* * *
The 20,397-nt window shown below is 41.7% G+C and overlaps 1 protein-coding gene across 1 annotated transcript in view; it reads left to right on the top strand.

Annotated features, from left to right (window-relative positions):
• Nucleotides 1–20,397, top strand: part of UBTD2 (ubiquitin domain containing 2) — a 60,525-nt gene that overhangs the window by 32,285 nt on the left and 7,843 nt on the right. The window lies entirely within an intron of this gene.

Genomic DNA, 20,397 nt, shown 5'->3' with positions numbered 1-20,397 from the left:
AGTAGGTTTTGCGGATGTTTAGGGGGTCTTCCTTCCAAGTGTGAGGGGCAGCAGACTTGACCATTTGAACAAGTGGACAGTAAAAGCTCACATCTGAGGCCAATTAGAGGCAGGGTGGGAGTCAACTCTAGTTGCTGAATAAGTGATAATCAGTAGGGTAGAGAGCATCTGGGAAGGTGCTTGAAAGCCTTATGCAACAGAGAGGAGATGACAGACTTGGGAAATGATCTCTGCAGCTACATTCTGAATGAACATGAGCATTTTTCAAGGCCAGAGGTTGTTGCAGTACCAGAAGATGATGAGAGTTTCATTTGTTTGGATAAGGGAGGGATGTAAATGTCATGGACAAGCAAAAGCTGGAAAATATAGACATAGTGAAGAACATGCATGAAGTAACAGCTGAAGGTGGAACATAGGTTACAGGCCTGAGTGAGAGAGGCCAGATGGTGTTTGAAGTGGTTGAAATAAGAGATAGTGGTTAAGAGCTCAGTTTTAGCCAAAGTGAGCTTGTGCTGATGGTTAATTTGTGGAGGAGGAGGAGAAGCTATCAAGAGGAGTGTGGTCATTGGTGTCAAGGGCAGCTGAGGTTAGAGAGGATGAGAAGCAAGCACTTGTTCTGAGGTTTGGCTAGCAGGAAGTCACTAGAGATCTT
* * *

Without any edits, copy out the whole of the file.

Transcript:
The 20,397-nt window shown below is 41.7% G+C and overlaps 1 protein-coding gene across 1 annotated transcript in view; it reads left to right on the top strand.

Annotated features, from left to right (window-relative positions):
• Nucleotides 1–20,397, top strand: part of UBTD2 (ubiquitin domain containing 2) — a 60,525-nt gene that overhangs the window by 32,285 nt on the left and 7,843 nt on the right. The window lies entirely within an intron of this gene.

Genomic DNA, 20,397 nt, shown 5'->3' with positions numbered 1-20,397 from the left:
AGTAGGTTTTGCGGATGTTTAGGGGGTCTTCCTTCCAAGTGTGAGGGGCAGCAGACTTGACCATTTGAACAAGTGGACAGTAAAAGCTCACATCTGAGGCCAATTAGAGGCAGGGTGGGAGTCAACTCTAGTTGCTGAATAAGTGATAATCAGTAGGGTAGAGAGCATCTGGGAAGGTGCTTGAAAGCCTTATGCAACAGAGAGGAGATGACAGACTTGGGAAATGATCTCTGCAGCTACATTCTGAATGAACATGAGCATTTTTCAAGGCCAGAGGTTGTTGCAGTACCAGAAGATGATGAGAGTTTCATTTGTTTGGATAAGGGAGGGATGTAAATGTCATGGACAAGCAAAAGCTGGAAAATATAGACATAGTGAAGAACATGCATGAAGTAACAGCTGAAGGTGGAACATAGGTTACAGGCCTGAGTGAGAGAGGCCAGATGGTGTTTGAAGTGGTTGAAATAAGAGATAGTGGTTAAGAGCTCAGTTTTAGCCAAAGTGAGCTTGTGCTGATGGTTAATTTGTGGAGGAGGAGGAGAAGCTATCAAGAGGAGTGTGGTCATTGGTGTCAAGGGCAGCTGAGGTTAGAGAGGATGAGAAGCAAGCACTTGTTCTGAGGTTTGGCTAGCAGGAAGTCACTAGAGATCTT